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What is Litecoin (LTC)?
Litecoin is a peer-to-peer virtual currency with no centralized authority. Individuals and institutions all over the world can use the Litecoin network to make instant, near-zero-cost payments. Bitcoin, Litecoin, and many other cryptocurrencies use the proof-of-work (PoW) algorithm to secure their networks. To put it simply, PoW requires one party to demonstrate to all other network participants that a certain amount of computational effort has been expended.
Litecoin is a cryptocurrency that was created two years after bitcoin by Charlie Lee, a former Google engineer. Litecoin is the ninth most valuable cryptocurrency by market capitalization.
It was a formidable rival to bitcoin at first. However, as the cryptocurrency market has become more crowded with new offerings in recent years, Litecoin’s popularity has declined.
Litecoin has always been seen as a reaction to bitcoin. In fact, when Lee announced the launch of Litecoin on a popular bitcoin forum, he referred to it as the lite version of Bitcoin. As a result, Litecoin shares many of the same features as bitcoin while also adapting and changing some other aspects that the development team felt could be improved.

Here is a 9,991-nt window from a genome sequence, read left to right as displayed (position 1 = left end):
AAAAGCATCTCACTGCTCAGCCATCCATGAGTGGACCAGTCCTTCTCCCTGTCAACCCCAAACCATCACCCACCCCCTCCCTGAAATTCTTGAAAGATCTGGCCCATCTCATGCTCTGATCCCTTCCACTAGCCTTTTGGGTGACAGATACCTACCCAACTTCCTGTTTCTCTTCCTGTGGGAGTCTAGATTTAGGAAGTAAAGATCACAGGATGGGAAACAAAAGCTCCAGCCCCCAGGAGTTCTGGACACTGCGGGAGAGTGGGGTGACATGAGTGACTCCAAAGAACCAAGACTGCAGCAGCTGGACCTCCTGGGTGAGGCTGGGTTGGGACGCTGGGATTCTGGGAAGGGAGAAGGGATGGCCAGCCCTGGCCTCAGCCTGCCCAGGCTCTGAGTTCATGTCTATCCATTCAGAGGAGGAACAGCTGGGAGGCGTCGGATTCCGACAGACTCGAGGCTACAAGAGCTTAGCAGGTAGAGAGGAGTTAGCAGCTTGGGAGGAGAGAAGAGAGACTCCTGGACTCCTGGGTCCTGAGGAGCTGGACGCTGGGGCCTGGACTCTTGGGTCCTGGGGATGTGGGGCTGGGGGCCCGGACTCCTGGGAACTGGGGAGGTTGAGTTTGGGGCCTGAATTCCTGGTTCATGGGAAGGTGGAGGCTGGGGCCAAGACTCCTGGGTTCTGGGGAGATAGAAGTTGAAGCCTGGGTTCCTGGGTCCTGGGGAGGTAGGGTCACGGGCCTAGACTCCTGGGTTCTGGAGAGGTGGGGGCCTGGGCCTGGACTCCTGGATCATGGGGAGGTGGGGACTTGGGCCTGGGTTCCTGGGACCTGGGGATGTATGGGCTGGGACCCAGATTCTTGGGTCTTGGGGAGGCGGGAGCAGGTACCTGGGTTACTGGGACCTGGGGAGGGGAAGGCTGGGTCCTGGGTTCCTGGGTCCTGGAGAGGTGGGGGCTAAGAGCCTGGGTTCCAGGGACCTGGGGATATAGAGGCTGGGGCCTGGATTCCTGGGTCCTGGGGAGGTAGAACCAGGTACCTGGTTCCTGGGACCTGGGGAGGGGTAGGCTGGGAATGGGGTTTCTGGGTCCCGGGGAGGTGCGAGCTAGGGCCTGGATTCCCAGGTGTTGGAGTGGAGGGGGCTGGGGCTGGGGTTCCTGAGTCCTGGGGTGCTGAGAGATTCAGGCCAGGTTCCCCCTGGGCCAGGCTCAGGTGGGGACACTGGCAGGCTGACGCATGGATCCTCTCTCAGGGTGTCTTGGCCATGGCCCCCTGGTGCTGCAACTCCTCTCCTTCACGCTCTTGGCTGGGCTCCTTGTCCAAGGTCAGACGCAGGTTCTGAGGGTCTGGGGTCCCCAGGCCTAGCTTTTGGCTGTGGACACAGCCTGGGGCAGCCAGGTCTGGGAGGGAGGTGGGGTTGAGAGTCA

Like all virtual currencies, Litecoin is a type of digital money. Litecoin can be used by both individuals and businesses to make purchases and transfer funds between accounts. Participants can use Litecoin to conduct transactions without the need for an intermediary such as a bank, credit card company, or payment processing service.
Why do traders use it in trading?
Litecoin can be used to pay people anywhere in the world without the need for an intermediary to process the transaction. Traders can be also Miners that are rewarded with Litecoin for participating in the mining process. A Litecoin halving is when the amount of Litecoin rewards given to miners for each block is cut in half and these rewards can be traded in cryptocurrency exchanges.